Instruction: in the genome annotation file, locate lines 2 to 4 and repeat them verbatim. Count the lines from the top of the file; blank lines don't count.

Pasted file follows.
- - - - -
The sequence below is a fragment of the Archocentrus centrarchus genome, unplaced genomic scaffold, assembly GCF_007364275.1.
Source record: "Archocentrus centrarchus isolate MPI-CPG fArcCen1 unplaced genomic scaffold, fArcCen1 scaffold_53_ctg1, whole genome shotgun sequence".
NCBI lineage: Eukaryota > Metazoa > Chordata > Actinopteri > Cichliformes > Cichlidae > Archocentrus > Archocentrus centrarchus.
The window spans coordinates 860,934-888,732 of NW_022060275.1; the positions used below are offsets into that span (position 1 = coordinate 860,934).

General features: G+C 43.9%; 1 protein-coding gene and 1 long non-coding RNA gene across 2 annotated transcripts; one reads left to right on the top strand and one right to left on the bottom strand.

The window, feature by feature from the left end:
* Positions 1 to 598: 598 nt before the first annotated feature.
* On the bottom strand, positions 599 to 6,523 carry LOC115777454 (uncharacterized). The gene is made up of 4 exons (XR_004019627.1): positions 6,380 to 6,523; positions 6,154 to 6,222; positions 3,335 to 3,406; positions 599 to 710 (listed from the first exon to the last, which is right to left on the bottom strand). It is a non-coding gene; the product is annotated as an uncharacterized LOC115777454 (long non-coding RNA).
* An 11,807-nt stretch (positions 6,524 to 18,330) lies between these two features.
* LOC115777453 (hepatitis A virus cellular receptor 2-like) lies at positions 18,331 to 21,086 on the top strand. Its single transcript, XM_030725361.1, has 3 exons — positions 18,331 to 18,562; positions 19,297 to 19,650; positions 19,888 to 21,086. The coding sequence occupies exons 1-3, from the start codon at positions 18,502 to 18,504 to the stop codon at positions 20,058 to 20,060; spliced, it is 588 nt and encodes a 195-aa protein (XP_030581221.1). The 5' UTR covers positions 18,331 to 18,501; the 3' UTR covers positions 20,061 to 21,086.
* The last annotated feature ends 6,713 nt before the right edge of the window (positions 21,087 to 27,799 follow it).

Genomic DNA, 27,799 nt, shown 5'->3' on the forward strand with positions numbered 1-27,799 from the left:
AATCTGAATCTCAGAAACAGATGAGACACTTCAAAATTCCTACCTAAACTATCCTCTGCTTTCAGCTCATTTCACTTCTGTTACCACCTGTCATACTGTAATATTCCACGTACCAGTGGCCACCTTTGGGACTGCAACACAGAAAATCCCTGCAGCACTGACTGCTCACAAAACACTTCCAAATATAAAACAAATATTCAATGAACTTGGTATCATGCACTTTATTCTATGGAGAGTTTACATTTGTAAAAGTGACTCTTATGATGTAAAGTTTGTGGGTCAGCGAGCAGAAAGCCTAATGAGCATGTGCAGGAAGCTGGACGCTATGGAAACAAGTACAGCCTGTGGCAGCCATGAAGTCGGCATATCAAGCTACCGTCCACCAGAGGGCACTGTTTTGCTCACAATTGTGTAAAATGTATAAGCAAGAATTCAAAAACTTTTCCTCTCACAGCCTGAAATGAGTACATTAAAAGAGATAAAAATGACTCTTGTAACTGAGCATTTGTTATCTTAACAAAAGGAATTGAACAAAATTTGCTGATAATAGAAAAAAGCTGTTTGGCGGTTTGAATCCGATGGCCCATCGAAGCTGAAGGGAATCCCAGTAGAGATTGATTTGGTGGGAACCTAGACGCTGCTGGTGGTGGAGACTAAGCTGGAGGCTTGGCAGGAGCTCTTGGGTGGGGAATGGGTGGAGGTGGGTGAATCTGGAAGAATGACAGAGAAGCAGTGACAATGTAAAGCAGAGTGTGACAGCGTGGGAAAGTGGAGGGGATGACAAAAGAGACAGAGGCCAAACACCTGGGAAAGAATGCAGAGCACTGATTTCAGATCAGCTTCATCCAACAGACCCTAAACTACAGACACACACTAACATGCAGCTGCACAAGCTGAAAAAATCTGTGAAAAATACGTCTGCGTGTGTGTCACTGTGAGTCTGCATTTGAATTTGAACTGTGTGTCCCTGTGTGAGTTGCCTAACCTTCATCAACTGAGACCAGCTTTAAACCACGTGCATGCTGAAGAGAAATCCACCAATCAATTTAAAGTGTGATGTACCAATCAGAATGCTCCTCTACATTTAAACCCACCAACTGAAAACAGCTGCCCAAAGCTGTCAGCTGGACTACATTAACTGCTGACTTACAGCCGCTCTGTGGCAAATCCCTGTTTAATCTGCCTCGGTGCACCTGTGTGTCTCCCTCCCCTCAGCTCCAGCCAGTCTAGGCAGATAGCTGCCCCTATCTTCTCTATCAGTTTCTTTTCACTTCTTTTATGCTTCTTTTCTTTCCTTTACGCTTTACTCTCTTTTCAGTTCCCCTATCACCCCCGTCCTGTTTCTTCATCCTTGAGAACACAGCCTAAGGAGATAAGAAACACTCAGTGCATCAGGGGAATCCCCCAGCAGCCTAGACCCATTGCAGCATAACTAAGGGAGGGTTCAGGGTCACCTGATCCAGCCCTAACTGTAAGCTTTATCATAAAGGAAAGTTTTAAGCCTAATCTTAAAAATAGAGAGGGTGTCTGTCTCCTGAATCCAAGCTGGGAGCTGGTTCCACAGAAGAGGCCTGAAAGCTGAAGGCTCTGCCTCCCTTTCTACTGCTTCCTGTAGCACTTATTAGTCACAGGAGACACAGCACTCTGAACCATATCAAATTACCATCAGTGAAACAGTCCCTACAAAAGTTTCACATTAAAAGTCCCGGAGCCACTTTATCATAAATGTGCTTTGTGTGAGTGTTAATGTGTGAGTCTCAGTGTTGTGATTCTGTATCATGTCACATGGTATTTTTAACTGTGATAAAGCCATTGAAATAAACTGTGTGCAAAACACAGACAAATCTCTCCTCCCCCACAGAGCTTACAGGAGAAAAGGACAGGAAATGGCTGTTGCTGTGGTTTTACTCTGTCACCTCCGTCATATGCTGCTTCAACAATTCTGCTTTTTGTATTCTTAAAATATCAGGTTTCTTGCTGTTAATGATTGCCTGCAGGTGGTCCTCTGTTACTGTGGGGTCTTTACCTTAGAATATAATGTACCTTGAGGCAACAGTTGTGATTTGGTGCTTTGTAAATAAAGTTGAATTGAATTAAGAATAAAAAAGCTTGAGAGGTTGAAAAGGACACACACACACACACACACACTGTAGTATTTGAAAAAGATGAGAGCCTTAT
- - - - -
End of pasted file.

Source record: "Archocentrus centrarchus isolate MPI-CPG fArcCen1 unplaced genomic scaffold, fArcCen1 scaffold_53_ctg1, whole genome shotgun sequence".
NCBI lineage: Eukaryota > Metazoa > Chordata > Actinopteri > Cichliformes > Cichlidae > Archocentrus > Archocentrus centrarchus.
The window spans coordinates 860,934-888,732 of NW_022060275.1; the positions used below are offsets into that span (position 1 = coordinate 860,934).